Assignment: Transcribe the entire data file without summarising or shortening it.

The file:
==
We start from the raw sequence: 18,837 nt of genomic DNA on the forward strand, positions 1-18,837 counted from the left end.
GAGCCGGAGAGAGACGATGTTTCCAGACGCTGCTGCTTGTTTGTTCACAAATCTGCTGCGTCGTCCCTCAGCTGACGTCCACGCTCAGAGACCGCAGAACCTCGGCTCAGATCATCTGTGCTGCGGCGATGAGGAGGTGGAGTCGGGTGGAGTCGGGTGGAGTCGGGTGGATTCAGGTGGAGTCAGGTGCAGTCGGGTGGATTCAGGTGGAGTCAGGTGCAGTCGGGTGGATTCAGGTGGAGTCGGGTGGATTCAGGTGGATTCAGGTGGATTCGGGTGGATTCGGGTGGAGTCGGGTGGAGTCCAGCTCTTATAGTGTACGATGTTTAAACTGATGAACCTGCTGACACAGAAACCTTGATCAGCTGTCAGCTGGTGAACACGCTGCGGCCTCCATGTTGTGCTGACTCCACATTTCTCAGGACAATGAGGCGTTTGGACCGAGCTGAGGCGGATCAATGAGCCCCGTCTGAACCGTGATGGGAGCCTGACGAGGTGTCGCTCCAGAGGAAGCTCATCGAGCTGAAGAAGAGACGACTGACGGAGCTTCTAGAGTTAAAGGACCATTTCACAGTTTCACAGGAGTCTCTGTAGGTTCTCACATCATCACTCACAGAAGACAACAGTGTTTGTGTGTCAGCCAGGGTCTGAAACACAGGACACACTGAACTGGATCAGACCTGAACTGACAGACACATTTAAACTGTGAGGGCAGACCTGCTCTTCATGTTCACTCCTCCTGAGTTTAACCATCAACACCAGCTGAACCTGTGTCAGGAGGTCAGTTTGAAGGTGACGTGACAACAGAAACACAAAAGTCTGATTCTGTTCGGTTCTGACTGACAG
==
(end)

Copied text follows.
We start from the raw sequence: 18,837 nt of genomic DNA on the forward strand, positions 1-18,837 counted from the left end.
GAGCCGGAGAGAGACGATGTTTCCAGACGCTGCTGCTTGTTTGTTCACAAATCTGCTGCGTCGTCCCTCAGCTGACGTCCACGCTCAGAGACCGCAGAACCTCGGCTCAGATCATCTGTGCTGCGGCGATGAGGAGGTGGAGTCGGGTGGAGTCGGGTGGAGTCGGGTGGATTCAGGTGGAGTCAGGTGCAGTCGGGTGGATTCAGGTGGAGTCAGGTGCAGTCGGGTGGATTCAGGTGGAGTCGGGTGGATTCAGGTGGATTCAGGTGGATTCGGGTGGATTCGGGTGGAGTCGGGTGGAGTCCAGCTCTTATAGTGTACGATGTTTAAACTGATGAACCTGCTGACACAGAAACCTTGATCAGCTGTCAGCTGGTGAACACGCTGCGGCCTCCATGTTGTGCTGACTCCACATTTCTCAGGACAATGAGGCGTTTGGACCGAGCTGAGGCGGATCAATGAGCCCCGTCTGAACCGTGATGGGAGCCTGACGAGGTGTCGCTCCAGAGGAAGCTCATCGAGCTGAAGAAGAGACGACTGACGGAGCTTCTAGAGTTAAAGGACCATTTCACAGTTTCACAGGAGTCTCTGTAGGTTCTCACATCATCACTCACAGAAGACAACAGTGTTTGTGTGTCAGCCAGGGTCTGAAACACAGGACACACTGAACTGGATCAGACCTGAACTGACAGACACATTTAAACTGTGAGGGCAGACCTGCTCTTCATGTTCACTCCTCCTGAGTTTAACCATCAACACCAGCTGAACCTGTGTCAGGAGGTCAGTTTGAAGGTGACGTGACAACAGAAACACAAAAGTCTGATTCTGTTCGGTTCTGACTGACAG